Adoption is legally regulated in Victoria. The primary objective of adoption is to provide a safe, loving family for a child who cannot be cared for by their birth family. Another permanent arrangement for the care of a non-biological child is a permanent care order made by the Children’s Court.

Contributor

Ben Sayer

Partner, Sayer Jones

Adoption, permanent care and parenting orders

Last updated

1 July 2020

Adoption orders

The effect of an adoption order made by a court under the Adoption Act is that the adopted child shall be treated in law as a child of the adoptive parent(s). Also, the adoptive parent(s) shall be treated in law as the parent(s) of the child, as if the child had been born to them.

In Victoria, while the Supreme Court has jurisdiction to make adoption orders (s 6 Adoption Act), most adoption hearings are heard in the County Court.

Conditional adoption orders

If all parties agree, an adoption order may be made that allows the child’s birth parents and relatives to be provided with information about the child and/or have access to the child. These conditions may be revoked or varied by the court (ss 59, 59A, 60 Adoption Act). At a later date, access and information exchange conditions may be added if there is agreement between the birth parent(s) and the adoptive parents, and the court is satisfied that it is in the child’s best interests. The court can consider the child’s wishes, depending on their age and understanding (s 60).

Permanent care orders

In practice, most of the children placed with carers by Adoption Victoria or an approved agency have their placement legalised by a permanent care order, rather than an adoption order. The permanent care orders in the Children, Youth and Families Act 2005 (Vic) (‘CYF Act’) recognise these arrangements.

Many of the children who need care outside their birth family have special needs (e.g. intellectual or physical disabilities or emotional difficulties) or they have experienced abuse or neglect and cannot safely remain in the long-term care of their birth families. These children are likely to be placed in a permanent care placement, rather than adoptive placement.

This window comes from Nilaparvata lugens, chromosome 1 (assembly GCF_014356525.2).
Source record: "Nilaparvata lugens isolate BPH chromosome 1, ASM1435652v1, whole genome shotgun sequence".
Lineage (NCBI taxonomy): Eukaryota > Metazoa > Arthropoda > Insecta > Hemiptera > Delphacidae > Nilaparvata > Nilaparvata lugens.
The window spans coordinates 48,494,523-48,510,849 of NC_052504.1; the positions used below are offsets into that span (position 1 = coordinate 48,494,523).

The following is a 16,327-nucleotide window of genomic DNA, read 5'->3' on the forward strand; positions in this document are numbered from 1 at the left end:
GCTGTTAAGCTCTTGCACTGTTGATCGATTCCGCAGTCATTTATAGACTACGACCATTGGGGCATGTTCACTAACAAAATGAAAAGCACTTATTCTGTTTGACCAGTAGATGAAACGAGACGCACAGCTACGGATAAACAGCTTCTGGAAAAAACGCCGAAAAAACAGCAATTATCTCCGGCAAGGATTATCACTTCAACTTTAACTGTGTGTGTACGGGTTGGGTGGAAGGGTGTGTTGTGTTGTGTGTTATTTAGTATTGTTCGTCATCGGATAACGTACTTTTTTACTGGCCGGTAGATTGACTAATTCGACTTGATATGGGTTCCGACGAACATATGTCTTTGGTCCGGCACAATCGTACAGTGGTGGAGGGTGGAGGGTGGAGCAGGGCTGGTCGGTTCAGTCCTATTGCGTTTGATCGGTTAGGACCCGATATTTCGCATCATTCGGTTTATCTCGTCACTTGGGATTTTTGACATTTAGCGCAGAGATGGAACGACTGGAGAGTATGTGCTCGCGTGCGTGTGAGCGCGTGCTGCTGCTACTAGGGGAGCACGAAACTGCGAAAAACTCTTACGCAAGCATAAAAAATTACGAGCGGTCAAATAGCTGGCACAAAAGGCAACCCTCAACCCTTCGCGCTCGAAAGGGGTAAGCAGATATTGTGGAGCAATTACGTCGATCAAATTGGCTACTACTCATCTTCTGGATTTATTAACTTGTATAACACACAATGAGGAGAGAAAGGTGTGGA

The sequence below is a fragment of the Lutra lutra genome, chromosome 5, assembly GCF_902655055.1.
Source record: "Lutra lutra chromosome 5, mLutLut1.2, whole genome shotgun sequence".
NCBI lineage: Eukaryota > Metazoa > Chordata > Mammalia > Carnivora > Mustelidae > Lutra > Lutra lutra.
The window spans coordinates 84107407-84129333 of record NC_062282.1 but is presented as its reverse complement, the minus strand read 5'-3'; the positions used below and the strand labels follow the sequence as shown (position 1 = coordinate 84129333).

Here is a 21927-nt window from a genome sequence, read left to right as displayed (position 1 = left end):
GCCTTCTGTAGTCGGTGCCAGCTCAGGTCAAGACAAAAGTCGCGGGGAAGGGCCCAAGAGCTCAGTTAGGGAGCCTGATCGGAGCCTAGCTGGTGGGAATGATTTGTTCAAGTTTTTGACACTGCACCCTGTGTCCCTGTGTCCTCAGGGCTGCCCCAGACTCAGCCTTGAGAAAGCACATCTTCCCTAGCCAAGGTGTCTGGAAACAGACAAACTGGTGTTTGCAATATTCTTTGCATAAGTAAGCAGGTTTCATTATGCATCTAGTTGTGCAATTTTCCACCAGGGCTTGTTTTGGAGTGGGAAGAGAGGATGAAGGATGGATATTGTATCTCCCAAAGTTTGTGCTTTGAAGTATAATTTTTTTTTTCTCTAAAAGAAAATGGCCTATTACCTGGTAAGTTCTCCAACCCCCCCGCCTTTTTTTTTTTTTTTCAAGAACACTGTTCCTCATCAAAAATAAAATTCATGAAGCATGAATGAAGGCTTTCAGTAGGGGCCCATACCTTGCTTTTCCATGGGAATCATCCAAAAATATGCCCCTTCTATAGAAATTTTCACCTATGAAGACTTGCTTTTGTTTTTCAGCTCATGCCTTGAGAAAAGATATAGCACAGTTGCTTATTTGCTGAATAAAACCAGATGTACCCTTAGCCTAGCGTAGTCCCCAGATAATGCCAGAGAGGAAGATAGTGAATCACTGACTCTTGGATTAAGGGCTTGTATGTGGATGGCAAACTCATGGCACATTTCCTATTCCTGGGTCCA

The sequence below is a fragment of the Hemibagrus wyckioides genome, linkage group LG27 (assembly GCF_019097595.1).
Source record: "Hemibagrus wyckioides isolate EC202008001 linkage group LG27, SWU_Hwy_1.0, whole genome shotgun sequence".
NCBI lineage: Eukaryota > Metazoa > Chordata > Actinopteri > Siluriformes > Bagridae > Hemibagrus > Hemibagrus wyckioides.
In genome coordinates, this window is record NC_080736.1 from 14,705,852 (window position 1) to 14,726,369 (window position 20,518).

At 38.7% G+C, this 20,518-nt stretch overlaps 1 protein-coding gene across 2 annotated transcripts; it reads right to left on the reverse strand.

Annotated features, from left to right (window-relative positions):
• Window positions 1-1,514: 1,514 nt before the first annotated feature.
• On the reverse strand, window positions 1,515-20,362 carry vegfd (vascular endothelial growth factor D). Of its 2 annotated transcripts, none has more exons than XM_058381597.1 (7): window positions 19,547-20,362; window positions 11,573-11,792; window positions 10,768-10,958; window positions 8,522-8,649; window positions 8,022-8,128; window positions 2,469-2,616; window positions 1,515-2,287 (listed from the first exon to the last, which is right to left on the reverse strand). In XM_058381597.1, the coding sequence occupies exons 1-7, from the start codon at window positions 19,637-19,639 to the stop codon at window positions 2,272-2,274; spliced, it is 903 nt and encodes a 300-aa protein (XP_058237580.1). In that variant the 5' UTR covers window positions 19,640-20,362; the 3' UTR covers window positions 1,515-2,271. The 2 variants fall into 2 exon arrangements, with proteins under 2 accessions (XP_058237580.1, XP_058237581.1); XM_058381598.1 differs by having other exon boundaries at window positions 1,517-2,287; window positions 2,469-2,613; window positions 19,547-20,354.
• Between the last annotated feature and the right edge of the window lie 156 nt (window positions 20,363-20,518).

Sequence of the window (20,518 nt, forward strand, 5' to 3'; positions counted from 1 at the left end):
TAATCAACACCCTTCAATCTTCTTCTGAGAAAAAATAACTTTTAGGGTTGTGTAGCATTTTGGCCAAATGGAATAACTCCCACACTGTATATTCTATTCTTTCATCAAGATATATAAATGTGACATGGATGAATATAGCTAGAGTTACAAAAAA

Parenting orders

The Family Law Act 1975 (Cth) (‘FL Act’) provides for the granting of parenting orders. Parenting orders can give people the duties, powers, responsibilities and authority that a parent has at law, but they cannot change the legal status of a child’s carer to that of a parent.

Victoria has given power to the Commonwealth Govern­ment to make orders in relation to ex-nuptial children. This, and the FL Act, allows people other than a child’s parents to apply for parenting orders from the Family Court or Federal Circuit Court if they are concerned with the care, welfare and development of a child.

These orders are usually made with the involvement of the child’s natural parents. Such orders from the Family Court may take into account of the wishes of the child and may include provision for the child to spend time/communicate with their legal parents or other people.

The court may require the parties to attend counselling and may require the parties to obtain an expert report to ensure that any arrangements proposed for the care of a child are in the child’s best interests.

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